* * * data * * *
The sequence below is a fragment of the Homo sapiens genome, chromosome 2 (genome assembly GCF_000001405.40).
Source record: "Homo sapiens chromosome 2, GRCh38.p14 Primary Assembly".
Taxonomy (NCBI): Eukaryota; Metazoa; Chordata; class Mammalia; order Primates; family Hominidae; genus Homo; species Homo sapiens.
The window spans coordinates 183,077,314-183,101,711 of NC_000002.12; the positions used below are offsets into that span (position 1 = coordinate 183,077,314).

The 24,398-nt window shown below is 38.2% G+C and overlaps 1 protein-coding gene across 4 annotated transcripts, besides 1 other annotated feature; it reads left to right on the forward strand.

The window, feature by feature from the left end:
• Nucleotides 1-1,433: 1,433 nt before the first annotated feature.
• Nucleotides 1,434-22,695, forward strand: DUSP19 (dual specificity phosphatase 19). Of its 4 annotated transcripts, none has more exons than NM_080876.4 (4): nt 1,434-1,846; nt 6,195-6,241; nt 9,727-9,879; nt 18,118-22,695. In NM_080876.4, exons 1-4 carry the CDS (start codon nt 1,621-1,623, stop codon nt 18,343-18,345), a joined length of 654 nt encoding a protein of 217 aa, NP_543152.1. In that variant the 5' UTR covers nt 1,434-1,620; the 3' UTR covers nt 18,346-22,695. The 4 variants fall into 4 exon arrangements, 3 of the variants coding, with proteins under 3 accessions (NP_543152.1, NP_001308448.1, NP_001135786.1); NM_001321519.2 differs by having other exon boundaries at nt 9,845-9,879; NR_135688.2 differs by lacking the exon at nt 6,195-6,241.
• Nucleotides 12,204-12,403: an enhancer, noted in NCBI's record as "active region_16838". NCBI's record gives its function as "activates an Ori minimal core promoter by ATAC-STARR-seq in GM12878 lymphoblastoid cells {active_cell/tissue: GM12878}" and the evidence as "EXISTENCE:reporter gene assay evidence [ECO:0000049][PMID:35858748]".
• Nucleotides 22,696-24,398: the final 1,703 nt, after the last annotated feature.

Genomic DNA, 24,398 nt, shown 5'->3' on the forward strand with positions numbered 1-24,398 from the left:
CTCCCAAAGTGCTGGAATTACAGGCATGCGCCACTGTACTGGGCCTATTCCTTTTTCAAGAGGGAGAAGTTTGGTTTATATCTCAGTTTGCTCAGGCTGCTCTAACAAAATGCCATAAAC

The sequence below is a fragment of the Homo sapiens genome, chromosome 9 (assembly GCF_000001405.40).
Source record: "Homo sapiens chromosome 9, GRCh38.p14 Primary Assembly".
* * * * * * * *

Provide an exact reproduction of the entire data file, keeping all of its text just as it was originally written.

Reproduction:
The sequence below is a fragment of the Homo sapiens genome, chromosome 2 (genome assembly GCF_000001405.40).
Source record: "Homo sapiens chromosome 2, GRCh38.p14 Primary Assembly".
Taxonomy (NCBI): Eukaryota; Metazoa; Chordata; class Mammalia; order Primates; family Hominidae; genus Homo; species Homo sapiens.
The window spans coordinates 183,077,314-183,101,711 of NC_000002.12; the positions used below are offsets into that span (position 1 = coordinate 183,077,314).

The 24,398-nt window shown below is 38.2% G+C and overlaps 1 protein-coding gene across 4 annotated transcripts, besides 1 other annotated feature; it reads left to right on the forward strand.

The window, feature by feature from the left end:
• Nucleotides 1-1,433: 1,433 nt before the first annotated feature.
• Nucleotides 1,434-22,695, forward strand: DUSP19 (dual specificity phosphatase 19). Of its 4 annotated transcripts, none has more exons than NM_080876.4 (4): nt 1,434-1,846; nt 6,195-6,241; nt 9,727-9,879; nt 18,118-22,695. In NM_080876.4, exons 1-4 carry the CDS (start codon nt 1,621-1,623, stop codon nt 18,343-18,345), a joined length of 654 nt encoding a protein of 217 aa, NP_543152.1. In that variant the 5' UTR covers nt 1,434-1,620; the 3' UTR covers nt 18,346-22,695. The 4 variants fall into 4 exon arrangements, 3 of the variants coding, with proteins under 3 accessions (NP_543152.1, NP_001308448.1, NP_001135786.1); NM_001321519.2 differs by having other exon boundaries at nt 9,845-9,879; NR_135688.2 differs by lacking the exon at nt 6,195-6,241.
• Nucleotides 12,204-12,403: an enhancer, noted in NCBI's record as "active region_16838". NCBI's record gives its function as "activates an Ori minimal core promoter by ATAC-STARR-seq in GM12878 lymphoblastoid cells {active_cell/tissue: GM12878}" and the evidence as "EXISTENCE:reporter gene assay evidence [ECO:0000049][PMID:35858748]".
• Nucleotides 22,696-24,398: the final 1,703 nt, after the last annotated feature.

Genomic DNA, 24,398 nt, shown 5'->3' on the forward strand with positions numbered 1-24,398 from the left:
CTCCCAAAGTGCTGGAATTACAGGCATGCGCCACTGTACTGGGCCTATTCCTTTTTCAAGAGGGAGAAGTTTGGTTTATATCTCAGTTTGCTCAGGCTGCTCTAACAAAATGCCATAAAC

The sequence below is a fragment of the Homo sapiens genome, chromosome 9 (assembly GCF_000001405.40).
Source record: "Homo sapiens chromosome 9, GRCh38.p14 Primary Assembly".